Lord Maurice Glasman has taken up the `blue socialist' agenda under the heading `blue labour', as one of the key intellectual movements influencing the current policy of the Labour Party under Ed Milliband. He was quickly promoted to a peerage soon after he took up and propagated Milbank's `blue socialism': the story of Milbank's influence and Glasman's ascent has been documented by the journalist Rowenna Davis, Tangled Up in Blue. [5.5] Lord Glasman writes:

`Professor John Milbank has had a profound impact on the political position that has come to be known as Blue Labour. He spent some very important time with me and urged me to "think paradoxically" and that has been a very significant feature of the academic and political work. A seminar was created at Oxford University called "The Labour Tradition and the Politics of Paradox" which generated 120,000 downloads in a week when it was published as an ebook by Lawrence and Wishart [5.6]. Since then, the ideas of Professor Milbank have informed a range of debates and policy initiatives within the Labour movement from welfare reform to foreign policy.' [5.7]

Similarly, Jon Cruddas MP, Labour Party Policy Coordinator, writes:

John Milbank is one of the main thinkers behind the emerging post-liberal politics in Britain. ... His thinking has influenced in equal measure the Red Tory project of Phillip Blond and the Blue Labour movement founded by Maurice Glasman. Blue Labour's work on an ethical market, a mutualist approach to welfare and a focus on vocationalism for all rather than just equality of opportunity, has been considerably shaped by Milbank's work and so, through the impact of Blue Labour, has in turn influenced debates within the Labour Party, including the Policy Review. Moreover, he has made public interventions in the mainstream media and at public conferences in which he has developed his own brand of Christian socialism. It can be summarised as a post-liberal, post-secular politics that overcomes both neo-liberal capitalism and authoritarian statism in the direction of a civic polity and a civil economy. ... By arguing for the primacy of the social and the ethical over the political and the economic, Milbank has helped to redefine the battleground of ideas in British politics. [5.8]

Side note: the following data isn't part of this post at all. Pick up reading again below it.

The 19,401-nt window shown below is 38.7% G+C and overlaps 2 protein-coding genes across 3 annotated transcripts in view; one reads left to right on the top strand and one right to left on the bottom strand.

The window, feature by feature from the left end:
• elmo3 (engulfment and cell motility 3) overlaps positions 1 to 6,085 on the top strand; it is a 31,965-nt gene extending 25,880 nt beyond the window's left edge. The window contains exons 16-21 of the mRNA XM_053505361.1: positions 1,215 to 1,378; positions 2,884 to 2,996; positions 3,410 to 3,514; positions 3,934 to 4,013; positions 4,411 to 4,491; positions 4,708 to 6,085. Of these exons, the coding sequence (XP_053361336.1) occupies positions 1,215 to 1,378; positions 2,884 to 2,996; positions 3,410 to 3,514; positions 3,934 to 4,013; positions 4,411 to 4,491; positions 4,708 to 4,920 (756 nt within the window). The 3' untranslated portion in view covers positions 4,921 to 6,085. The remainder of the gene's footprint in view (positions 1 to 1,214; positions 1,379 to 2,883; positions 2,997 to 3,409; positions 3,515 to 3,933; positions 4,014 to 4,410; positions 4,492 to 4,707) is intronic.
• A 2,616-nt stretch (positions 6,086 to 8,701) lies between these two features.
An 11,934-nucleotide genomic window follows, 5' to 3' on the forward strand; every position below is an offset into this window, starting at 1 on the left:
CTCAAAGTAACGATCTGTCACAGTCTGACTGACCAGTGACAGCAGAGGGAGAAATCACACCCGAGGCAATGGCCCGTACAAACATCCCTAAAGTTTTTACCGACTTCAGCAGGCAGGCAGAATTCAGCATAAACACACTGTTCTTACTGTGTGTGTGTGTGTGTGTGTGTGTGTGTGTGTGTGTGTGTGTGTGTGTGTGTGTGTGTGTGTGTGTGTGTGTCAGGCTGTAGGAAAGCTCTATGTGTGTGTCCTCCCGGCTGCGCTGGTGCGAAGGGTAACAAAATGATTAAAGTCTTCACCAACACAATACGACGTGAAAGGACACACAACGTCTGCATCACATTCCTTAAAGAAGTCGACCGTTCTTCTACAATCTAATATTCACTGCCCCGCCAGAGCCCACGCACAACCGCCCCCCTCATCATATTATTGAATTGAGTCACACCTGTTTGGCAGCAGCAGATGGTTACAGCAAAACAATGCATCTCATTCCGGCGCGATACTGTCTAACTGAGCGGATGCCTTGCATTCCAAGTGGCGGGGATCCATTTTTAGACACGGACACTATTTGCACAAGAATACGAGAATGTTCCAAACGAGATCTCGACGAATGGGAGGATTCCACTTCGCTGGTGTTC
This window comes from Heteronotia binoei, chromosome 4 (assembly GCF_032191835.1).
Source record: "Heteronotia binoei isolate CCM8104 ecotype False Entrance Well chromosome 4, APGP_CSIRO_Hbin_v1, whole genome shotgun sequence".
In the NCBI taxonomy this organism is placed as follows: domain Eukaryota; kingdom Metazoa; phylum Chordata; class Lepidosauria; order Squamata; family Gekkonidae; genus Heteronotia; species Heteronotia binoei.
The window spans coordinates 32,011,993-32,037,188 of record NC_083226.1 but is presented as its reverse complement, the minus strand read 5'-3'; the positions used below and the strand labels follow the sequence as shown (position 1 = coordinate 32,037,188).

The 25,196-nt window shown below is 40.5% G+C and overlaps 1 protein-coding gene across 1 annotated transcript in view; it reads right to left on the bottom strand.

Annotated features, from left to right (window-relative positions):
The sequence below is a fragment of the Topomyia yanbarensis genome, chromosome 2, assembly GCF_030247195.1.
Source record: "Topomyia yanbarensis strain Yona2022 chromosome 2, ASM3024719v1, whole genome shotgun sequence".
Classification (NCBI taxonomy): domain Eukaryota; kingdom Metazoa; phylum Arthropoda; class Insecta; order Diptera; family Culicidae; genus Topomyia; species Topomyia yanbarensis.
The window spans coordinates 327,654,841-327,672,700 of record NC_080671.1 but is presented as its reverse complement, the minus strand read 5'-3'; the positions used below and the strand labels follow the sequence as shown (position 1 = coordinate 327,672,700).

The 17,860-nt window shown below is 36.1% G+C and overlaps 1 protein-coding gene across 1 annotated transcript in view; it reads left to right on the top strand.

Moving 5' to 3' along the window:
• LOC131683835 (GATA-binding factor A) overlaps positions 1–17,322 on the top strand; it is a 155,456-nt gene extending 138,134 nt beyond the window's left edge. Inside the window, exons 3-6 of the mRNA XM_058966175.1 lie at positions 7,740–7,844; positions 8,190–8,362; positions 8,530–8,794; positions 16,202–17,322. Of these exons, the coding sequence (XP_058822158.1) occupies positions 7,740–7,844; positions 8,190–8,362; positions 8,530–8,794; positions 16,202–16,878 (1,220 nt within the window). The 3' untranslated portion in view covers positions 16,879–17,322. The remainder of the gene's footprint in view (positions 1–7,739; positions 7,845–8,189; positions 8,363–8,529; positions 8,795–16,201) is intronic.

Milbank was invited to chair the ResPublica Trust to redirect it towards being a non-party-political charity dedicated to postliberal politics in general and with close links to religious bodies, Christian and non-Christian. He has also addressed a meeting at the House of Lords on this topic in relation an alternative version of Lords' reform on 29th February 2012, launching the ResPublica publication to which he contributed, Our House: Reflections on Representation and Reform in the House of Lords [5.2], alongside, amongst others, the Minister for Political and Constitutional Reform. This was instrumental in inspiring the Alternative Proposal published and promoted by a number of members of the Joint Committee for the House of Lords Reform Draft Bill, arguing that the Second Chamber should embody a participative democracy and reflect the diversity of communities in the country beyond political and regional divides [5.9].

Milbank has also stimulated interest in and contributed to public awareness of moral issues in party politics: he appeared on BBC Radio 4's The Moral Maze: 8pm 2 December 2009 `The moral significance of science in political and moral debate in society'; 8pm 4 July 2012: `Moral leadership and public virtue in light of the bank crisis'. Eight articles he contributed on his political thinking to ABC online between March 2012 and May 2013 generated significant engagement and debate with 1,031 Likes on Facebook, 303 Re-Tweets. Of 370 comments, those generated by his essay after the death of Thatcher include: `an outstanding contribution to the debate', and `I don't often agree with John Milbank, but this essay is superb' [5.10]. Complementing this media engagement with his work, Milbank participates in regular public debate. Recent examples include: a debate on gay marriage, Westminster Hall, London, 18 April 2013; a conference on religion and democracy, Collège des Bernardins, Paris, 20 April 2013; a debate on Robert & Edward Skidelsky's book, How Much is Enough? Money and the Good Life, House of Lords, 23 April 2013; Blue Labour Midlands seminar, 5 July 2013; seminar for Demos think tank 20th anniversary celebrations, `Making markets moral', 17 July 2013. The themes of these events reflect Milbank's engagement with a diverse range of constituencies, and the application of his research to wide-ranging contemporary political, philosophical and theological debate.